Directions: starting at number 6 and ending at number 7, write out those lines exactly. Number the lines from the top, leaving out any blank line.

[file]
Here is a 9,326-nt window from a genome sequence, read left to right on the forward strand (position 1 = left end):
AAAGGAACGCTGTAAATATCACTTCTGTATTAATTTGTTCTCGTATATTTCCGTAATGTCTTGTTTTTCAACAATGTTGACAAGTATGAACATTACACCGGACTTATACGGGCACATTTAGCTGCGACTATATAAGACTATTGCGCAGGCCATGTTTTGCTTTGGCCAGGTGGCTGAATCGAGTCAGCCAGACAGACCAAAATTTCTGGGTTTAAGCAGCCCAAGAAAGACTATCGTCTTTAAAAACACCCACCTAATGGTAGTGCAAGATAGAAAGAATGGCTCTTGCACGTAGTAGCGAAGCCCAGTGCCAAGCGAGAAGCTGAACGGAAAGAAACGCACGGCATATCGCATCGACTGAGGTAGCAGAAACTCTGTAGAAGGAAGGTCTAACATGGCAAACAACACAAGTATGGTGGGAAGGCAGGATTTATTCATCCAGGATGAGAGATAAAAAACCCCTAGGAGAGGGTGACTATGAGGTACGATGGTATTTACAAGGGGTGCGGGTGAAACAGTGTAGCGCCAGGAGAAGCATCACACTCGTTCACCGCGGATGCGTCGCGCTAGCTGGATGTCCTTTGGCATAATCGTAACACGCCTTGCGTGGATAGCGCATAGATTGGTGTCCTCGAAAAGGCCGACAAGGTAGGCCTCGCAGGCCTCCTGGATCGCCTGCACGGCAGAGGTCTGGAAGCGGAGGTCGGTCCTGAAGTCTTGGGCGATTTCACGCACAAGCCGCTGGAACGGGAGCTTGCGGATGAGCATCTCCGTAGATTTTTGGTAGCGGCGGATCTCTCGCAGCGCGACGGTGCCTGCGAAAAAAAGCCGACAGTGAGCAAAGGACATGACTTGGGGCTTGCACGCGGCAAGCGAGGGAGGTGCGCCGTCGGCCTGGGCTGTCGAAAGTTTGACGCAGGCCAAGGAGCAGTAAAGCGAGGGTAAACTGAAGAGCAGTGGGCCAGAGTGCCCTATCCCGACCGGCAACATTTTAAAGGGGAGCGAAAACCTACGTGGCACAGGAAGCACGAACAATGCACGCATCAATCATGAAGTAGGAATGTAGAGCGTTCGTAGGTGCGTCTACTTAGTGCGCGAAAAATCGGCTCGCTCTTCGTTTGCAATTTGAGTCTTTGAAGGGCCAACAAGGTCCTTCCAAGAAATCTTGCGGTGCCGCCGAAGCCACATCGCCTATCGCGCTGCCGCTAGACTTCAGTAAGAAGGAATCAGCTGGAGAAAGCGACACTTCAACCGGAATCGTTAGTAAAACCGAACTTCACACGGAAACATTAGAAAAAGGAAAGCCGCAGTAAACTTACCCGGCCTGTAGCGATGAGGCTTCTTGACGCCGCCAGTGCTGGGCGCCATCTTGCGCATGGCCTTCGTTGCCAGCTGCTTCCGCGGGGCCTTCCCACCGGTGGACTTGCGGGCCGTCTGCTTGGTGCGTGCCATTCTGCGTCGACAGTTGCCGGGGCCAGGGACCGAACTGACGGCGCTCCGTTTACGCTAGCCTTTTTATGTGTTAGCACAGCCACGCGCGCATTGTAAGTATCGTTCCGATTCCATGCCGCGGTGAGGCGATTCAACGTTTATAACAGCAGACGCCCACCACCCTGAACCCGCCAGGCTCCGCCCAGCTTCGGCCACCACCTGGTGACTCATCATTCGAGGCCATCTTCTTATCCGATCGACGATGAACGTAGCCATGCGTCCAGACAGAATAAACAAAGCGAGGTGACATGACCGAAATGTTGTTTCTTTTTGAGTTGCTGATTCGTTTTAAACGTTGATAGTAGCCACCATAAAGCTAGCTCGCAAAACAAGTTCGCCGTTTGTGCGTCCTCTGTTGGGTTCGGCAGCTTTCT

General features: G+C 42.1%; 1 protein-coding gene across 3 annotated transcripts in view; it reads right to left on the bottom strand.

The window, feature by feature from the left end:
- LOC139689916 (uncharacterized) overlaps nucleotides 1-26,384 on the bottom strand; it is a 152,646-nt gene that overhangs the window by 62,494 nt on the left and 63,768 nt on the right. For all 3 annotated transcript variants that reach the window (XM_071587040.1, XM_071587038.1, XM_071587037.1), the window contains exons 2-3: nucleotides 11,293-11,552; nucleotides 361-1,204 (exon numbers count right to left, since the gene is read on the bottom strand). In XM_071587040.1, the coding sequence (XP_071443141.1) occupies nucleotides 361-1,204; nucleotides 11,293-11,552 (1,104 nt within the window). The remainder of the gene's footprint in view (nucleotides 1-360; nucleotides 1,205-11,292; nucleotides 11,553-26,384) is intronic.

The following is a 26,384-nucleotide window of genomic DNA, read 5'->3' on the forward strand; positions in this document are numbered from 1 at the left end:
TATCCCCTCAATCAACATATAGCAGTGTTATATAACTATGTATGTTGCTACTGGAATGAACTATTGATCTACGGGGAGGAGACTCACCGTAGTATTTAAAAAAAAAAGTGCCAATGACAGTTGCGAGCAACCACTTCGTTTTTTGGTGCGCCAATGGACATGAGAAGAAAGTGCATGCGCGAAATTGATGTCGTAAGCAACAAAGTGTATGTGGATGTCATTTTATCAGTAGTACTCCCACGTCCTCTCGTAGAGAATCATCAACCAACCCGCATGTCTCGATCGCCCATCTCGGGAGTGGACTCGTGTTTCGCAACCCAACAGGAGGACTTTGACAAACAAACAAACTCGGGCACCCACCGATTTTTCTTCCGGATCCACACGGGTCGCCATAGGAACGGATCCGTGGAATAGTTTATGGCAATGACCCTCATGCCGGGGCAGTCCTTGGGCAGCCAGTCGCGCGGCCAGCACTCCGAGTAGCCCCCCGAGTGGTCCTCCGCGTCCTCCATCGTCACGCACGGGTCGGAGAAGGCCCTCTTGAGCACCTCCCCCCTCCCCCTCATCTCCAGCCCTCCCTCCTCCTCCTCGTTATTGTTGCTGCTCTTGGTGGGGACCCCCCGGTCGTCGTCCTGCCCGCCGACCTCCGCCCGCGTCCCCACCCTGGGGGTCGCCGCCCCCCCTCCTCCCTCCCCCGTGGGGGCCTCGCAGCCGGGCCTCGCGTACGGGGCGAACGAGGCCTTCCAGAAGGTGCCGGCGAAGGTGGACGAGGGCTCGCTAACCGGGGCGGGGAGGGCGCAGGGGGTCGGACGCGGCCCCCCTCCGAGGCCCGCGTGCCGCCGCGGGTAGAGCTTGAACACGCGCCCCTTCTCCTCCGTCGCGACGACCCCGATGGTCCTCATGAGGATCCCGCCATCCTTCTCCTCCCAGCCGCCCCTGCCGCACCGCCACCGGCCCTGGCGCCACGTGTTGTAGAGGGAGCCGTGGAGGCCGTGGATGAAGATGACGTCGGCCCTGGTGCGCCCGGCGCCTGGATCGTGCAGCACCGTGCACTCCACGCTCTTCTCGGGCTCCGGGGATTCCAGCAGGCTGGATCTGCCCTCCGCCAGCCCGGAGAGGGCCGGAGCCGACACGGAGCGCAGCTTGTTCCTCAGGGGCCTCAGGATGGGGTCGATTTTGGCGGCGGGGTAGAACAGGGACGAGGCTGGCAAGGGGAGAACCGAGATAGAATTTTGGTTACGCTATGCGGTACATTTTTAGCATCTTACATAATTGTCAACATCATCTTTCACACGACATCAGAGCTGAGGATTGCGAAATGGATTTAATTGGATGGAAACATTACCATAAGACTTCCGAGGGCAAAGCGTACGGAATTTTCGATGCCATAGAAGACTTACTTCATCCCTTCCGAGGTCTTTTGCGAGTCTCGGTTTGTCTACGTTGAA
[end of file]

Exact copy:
The following is a 26,384-nucleotide window of genomic DNA, read 5'->3' on the forward strand; positions in this document are numbered from 1 at the left end:
TATCCCCTCAATCAACATATAGCAGTGTTATATAACTATGTATGTTGCTACTGGAATGAACTATTGATCTACGGGGAGGAGACTCACCGTAGTATTTAAAAAAAAAAGTGCCAATGACAGTTGCGAGCAACCACTTCGTTTTTTGGTGCGCCAATGGACATGAGAAGAAAGTGCATGCGCGAAATTGATGTCGTAAGCAACAAAGTGTATGTGGATGTCATTTTATCAGTAGTACTCCCACGTCCTCTCGTAGAGAATCATCAACCAACCCGCATGTCTCGATCGCCCATCTCGGGAGTGGACTCGTGTTTCGCAACCCAACAGGAGGACTTTGACAAACAAACAAACTCGGGCACCCACCGATTTTTCTTCCGGATCCACACGGGTCGCCATAGGAACGGATCCGTGGAATAGTTTATGGCAATGACCCTCATGCCGGGGCAGTCCTTGGGCAGCCAGTCGCGCGGCCAGCACTCCGAGTAGCCCCCCGAGTGGTCCTCCGCGTCCTCCATCGTCACGCACGGGTCGGAGAAGGCCCTCTTGAGCACCTCCCCCCTCCCCCTCATCTCCAGCCCTCCCTCCTCCTCCTCGTTATTGTTGCTGCTCTTGGTGGGGACCCCCCGGTCGTCGTCCTGCCCGCCGACCTCCGCCCGCGTCCCCACCCTGGGGGTCGCCGCCCCCCCTCCTCCCTCCCCCGTGGGGGCCTCGCAGCCGGGCCTCGCGTACGGGGCGAACGAGGCCTTCCAGAAGGTGCCGGCGAAGGTGGACGAGGGCTCGCTAACCGGGGCGGGGAGGGCGCAGGGGGTCGGACGCGGCCCCCCTCCGAGGCCCGCGTGCCGCCGCGGGTAGAGCTTGAACACGCGCCCCTTCTCCTCCGTCGCGACGACCCCGATGGTCCTCATGAGGATCCCGCCATCCTTCTCCTCCCAGCCGCCCCTGCCGCACCGCCACCGGCCCTGGCGCCACGTGTTGTAGAGGGAGCCGTGGAGGCCGTGGATGAAGATGACGTCGGCCCTGGTGCGCCCGGCGCCTGGATCGTGCAGCACCGTGCACTCCACGCTCTTCTCGGGCTCCGGGGATTCCAGCAGGCTGGATCTGCCCTCCGCCAGCCCGGAGAGGGCCGGAGCCGACACGGAGCGCAGCTTGTTCCTCAGGGGCCTCAGGATGGGGTCGATTTTGGCGGCGGGGTAGAACAGGGACGAGGCTGGCAAGGGGAGAACCGAGATAGAATTTTGGTTACGCTATGCGGTACATTTTTAGCATCTTACATAATTGTCAACATCATCTTTCACACGACATCAGAGCTGAGGATTGCGAAATGGATTTAATTGGATGGAAACATTACCATAAGACTTCCGAGGGCAAAGCGTACGGAATTTTCGATGCCATAGAAGACTTACTTCATCCCTTCCGAGGTCTTTTGCGAGTCTCGGTTTGTCTACGTTGAA